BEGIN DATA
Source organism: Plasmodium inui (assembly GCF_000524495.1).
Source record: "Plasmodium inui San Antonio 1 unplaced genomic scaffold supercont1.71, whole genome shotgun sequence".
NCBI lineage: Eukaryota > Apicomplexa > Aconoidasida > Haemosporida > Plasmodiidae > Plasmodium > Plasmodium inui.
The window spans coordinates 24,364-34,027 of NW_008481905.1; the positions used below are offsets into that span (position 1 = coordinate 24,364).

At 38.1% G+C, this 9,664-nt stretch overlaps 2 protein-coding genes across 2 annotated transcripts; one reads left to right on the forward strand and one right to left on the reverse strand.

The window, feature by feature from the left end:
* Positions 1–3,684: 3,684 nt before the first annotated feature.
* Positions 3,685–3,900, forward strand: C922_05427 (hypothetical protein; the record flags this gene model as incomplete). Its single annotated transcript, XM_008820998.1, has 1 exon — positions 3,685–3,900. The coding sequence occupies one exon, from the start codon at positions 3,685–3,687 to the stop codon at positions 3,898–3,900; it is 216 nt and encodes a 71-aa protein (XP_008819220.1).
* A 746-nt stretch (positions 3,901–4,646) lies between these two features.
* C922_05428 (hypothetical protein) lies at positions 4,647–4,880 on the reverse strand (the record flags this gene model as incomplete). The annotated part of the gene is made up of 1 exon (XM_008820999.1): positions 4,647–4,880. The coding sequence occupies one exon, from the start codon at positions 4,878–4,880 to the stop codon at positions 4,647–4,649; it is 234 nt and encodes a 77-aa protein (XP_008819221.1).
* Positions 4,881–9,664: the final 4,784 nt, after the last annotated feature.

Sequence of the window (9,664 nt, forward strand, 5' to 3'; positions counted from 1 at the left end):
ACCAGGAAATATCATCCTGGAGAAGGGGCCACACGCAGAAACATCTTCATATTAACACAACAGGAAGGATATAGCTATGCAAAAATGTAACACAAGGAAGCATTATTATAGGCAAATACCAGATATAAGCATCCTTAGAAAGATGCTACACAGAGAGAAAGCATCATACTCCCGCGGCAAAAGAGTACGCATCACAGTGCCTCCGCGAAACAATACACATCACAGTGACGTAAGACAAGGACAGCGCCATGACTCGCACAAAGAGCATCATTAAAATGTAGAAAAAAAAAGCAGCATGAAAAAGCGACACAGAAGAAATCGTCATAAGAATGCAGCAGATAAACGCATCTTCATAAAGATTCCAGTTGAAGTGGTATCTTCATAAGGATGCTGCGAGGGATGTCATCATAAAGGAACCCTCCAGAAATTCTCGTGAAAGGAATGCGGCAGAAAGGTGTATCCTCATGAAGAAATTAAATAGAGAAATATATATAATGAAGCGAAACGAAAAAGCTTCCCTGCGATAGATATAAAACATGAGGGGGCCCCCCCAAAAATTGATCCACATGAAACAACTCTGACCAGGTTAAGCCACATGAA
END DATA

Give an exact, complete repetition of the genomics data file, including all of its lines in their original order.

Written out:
Source organism: Plasmodium inui (assembly GCF_000524495.1).
Source record: "Plasmodium inui San Antonio 1 unplaced genomic scaffold supercont1.71, whole genome shotgun sequence".
NCBI lineage: Eukaryota > Apicomplexa > Aconoidasida > Haemosporida > Plasmodiidae > Plasmodium > Plasmodium inui.
The window spans coordinates 24,364-34,027 of NW_008481905.1; the positions used below are offsets into that span (position 1 = coordinate 24,364).

At 38.1% G+C, this 9,664-nt stretch overlaps 2 protein-coding genes across 2 annotated transcripts; one reads left to right on the forward strand and one right to left on the reverse strand.

The window, feature by feature from the left end:
* Positions 1–3,684: 3,684 nt before the first annotated feature.
* Positions 3,685–3,900, forward strand: C922_05427 (hypothetical protein; the record flags this gene model as incomplete). Its single annotated transcript, XM_008820998.1, has 1 exon — positions 3,685–3,900. The coding sequence occupies one exon, from the start codon at positions 3,685–3,687 to the stop codon at positions 3,898–3,900; it is 216 nt and encodes a 71-aa protein (XP_008819220.1).
* A 746-nt stretch (positions 3,901–4,646) lies between these two features.
* C922_05428 (hypothetical protein) lies at positions 4,647–4,880 on the reverse strand (the record flags this gene model as incomplete). The annotated part of the gene is made up of 1 exon (XM_008820999.1): positions 4,647–4,880. The coding sequence occupies one exon, from the start codon at positions 4,878–4,880 to the stop codon at positions 4,647–4,649; it is 234 nt and encodes a 77-aa protein (XP_008819221.1).
* Positions 4,881–9,664: the final 4,784 nt, after the last annotated feature.

Sequence of the window (9,664 nt, forward strand, 5' to 3'; positions counted from 1 at the left end):
ACCAGGAAATATCATCCTGGAGAAGGGGCCACACGCAGAAACATCTTCATATTAACACAACAGGAAGGATATAGCTATGCAAAAATGTAACACAAGGAAGCATTATTATAGGCAAATACCAGATATAAGCATCCTTAGAAAGATGCTACACAGAGAGAAAGCATCATACTCCCGCGGCAAAAGAGTACGCATCACAGTGCCTCCGCGAAACAATACACATCACAGTGACGTAAGACAAGGACAGCGCCATGACTCGCACAAAGAGCATCATTAAAATGTAGAAAAAAAAAGCAGCATGAAAAAGCGACACAGAAGAAATCGTCATAAGAATGCAGCAGATAAACGCATCTTCATAAAGATTCCAGTTGAAGTGGTATCTTCATAAGGATGCTGCGAGGGATGTCATCATAAAGGAACCCTCCAGAAATTCTCGTGAAAGGAATGCGGCAGAAAGGTGTATCCTCATGAAGAAATTAAATAGAGAAATATATATAATGAAGCGAAACGAAAAAGCTTCCCTGCGATAGATATAAAACATGAGGGGGCCCCCCCAAAAATTGATCCACATGAAACAACTCTGACCAGGTTAAGCCACATGAA